Filmer's Spiders - An identification Guide for Southern Africa by Martin R Filmer. Revised by Norman Larsen

Out of interest I decided to Google “spiders in African folktales and mythology” . This is what I found….

 

Spiders in African folk lore

 

In African mythology the spider is personified as a creation deity Anansi and in traditional folklore as a trickster who can change is image to look like a human, a fox and other animals The name Anansi has been anglicised in parts of the America and in the West Indies as Aunt Nancy in allegorical tales that teach moral lessons.

 

The most well known storyconcerning spiders in African mythology is the ancient story of Anansi from West Africa, which has many variations. The most common variation teaches the moral of not being greedy, for Anansi tied his legs to webs so that he could be near a variety of pots of food. When he tried to pull away, his legs elongated and became very thin. Apart from being a fable illustrating punishment for greed, it also “explains” why spiders’ legs are so thin.

 

In a well-known story depicting Anansi as a trickster, he promised God that he would repay him with 100 servants if he, God, gave him and ear of corn. Taking the ear of corn to a village he tells the people that it is sacred. During the night he feeds the corn to the chickens and in the morning he accuses the villagers of stealing the missing corn. They give him a bushel in return. Tricking various people in a number of villages he manages in this manner to exchange the corn for a chicken, the chicken for sheep, the sheep for a corpse which he tells his next victims that it is the sleeping son of God. When they cannot awaken the corpse the next morning, Anansi accuses them of having killed the son of God, Terrified, they offer him 100 fine men whom Anansi takes to God to fulfil his side of the bargain.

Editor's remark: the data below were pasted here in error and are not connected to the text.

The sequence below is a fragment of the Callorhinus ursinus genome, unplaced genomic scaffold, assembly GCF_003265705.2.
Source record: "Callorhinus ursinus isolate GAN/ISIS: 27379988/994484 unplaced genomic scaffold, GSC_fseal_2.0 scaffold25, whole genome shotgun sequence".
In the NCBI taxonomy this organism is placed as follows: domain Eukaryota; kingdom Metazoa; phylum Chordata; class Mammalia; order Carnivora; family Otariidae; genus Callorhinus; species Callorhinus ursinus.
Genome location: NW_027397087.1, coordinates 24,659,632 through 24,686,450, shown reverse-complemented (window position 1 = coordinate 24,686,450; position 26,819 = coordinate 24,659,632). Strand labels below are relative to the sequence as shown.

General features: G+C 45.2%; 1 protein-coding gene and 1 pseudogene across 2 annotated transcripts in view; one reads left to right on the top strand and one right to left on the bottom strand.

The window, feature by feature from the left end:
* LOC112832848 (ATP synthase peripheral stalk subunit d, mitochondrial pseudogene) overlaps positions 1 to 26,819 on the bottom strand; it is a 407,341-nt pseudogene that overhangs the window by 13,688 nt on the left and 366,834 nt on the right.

Nyiko is a god spider who dropped out of the sky to live in the grasslands of Cameroon when he was kicked out of the family web by his father who accused him of having ‘evil relations’ with his mother.

Neith is a goddess in Egyptian mythology that represents the moon but often takes the shape of a spider. She represents hunting and is s seen also as the goddess of war.

 

Resources:

www.tribes.tribe.net

http://www.ehow.com